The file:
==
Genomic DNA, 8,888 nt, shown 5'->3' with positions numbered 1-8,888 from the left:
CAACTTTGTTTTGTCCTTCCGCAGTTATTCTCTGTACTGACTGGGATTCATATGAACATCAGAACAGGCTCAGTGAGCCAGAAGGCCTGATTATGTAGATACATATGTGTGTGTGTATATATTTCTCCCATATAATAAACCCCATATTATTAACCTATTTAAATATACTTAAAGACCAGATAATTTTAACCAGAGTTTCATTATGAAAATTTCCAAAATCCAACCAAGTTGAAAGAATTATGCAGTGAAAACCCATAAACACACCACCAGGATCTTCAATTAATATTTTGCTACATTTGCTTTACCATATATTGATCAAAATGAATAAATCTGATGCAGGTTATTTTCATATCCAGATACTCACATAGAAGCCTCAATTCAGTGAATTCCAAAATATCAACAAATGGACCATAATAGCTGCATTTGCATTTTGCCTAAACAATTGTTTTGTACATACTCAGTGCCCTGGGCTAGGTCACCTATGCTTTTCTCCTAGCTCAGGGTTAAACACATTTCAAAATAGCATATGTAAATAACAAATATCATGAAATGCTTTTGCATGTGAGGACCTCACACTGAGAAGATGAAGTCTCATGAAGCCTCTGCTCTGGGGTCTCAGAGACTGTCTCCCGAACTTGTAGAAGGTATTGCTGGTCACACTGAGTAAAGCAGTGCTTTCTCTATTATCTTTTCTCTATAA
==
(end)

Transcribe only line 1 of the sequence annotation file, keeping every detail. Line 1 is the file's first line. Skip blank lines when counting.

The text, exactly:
Genomic DNA, 8,888 nt, shown 5'->3' with positions numbered 1-8,888 from the left: